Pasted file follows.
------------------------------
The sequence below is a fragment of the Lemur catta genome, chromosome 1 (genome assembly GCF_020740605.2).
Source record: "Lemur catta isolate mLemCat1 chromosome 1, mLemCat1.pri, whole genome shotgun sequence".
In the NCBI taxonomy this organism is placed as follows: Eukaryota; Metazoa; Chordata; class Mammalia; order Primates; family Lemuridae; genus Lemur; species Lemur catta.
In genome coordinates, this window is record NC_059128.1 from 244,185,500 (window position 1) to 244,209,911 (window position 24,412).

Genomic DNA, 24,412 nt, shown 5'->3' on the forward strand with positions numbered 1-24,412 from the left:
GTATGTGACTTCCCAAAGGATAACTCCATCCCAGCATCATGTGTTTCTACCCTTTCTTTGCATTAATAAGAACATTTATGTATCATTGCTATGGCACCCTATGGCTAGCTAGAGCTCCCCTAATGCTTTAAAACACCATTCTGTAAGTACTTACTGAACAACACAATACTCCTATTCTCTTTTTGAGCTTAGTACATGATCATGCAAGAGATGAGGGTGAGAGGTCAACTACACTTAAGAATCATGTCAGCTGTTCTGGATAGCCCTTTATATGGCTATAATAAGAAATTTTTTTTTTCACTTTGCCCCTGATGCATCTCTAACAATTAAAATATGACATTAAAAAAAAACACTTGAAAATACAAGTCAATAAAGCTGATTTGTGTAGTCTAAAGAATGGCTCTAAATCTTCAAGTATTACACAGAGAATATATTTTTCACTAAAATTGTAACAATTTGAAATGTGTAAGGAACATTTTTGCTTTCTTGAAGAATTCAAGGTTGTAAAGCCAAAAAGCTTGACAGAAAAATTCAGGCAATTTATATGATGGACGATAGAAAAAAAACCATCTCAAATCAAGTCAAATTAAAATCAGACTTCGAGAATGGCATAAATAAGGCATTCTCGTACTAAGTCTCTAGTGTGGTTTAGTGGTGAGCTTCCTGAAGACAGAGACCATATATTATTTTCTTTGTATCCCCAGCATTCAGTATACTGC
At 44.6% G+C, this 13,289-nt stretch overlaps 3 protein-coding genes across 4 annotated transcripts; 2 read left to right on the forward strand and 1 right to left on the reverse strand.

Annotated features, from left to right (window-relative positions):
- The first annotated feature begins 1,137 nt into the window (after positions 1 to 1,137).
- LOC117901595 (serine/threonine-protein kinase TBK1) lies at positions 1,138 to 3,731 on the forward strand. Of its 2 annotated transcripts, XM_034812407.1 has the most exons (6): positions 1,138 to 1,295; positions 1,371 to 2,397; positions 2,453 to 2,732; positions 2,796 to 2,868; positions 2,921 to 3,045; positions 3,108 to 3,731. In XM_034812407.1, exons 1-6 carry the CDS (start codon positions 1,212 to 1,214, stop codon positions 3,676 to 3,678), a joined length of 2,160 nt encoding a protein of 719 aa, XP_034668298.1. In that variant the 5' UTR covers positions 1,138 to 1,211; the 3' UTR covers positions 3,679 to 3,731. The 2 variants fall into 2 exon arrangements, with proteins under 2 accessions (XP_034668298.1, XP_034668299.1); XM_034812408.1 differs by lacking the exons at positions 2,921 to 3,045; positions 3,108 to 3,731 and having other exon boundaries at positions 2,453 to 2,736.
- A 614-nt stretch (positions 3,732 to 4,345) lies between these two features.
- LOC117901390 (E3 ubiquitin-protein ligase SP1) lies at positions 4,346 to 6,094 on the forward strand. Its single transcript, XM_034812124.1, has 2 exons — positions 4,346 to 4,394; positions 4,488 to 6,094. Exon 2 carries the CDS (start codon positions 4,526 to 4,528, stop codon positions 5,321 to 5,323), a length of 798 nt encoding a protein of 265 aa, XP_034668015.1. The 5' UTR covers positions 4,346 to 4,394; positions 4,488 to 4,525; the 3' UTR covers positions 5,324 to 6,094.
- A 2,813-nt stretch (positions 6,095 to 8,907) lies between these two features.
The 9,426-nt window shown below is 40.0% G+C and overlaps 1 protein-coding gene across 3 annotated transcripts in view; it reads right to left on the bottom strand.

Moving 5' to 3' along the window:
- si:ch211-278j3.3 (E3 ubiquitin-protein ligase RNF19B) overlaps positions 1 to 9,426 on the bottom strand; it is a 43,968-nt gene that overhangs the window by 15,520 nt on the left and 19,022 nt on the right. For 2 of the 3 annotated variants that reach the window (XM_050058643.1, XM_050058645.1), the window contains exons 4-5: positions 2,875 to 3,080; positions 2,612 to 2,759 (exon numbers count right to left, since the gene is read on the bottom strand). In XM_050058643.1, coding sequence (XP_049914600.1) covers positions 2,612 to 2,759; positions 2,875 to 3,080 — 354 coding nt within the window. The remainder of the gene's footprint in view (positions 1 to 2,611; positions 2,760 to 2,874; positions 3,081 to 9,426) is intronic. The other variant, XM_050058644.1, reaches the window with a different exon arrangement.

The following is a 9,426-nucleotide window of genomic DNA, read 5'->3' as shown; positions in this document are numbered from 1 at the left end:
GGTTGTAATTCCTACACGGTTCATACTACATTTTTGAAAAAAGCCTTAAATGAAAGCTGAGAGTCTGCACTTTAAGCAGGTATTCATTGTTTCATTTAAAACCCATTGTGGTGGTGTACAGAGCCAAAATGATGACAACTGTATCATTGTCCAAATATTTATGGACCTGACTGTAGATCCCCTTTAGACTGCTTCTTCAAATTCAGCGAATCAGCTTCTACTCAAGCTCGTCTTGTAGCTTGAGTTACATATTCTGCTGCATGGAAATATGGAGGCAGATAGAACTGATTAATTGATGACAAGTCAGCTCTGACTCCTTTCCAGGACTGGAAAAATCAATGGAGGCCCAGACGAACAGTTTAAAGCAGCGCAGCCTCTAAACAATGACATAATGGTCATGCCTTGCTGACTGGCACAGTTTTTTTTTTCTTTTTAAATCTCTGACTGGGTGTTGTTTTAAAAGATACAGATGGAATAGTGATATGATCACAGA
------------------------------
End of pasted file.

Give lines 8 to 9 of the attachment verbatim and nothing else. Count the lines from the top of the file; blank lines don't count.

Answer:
Annotated features, from left to right (window-relative positions):
- The first annotated feature begins 1,137 nt into the window (after positions 1 to 1,137).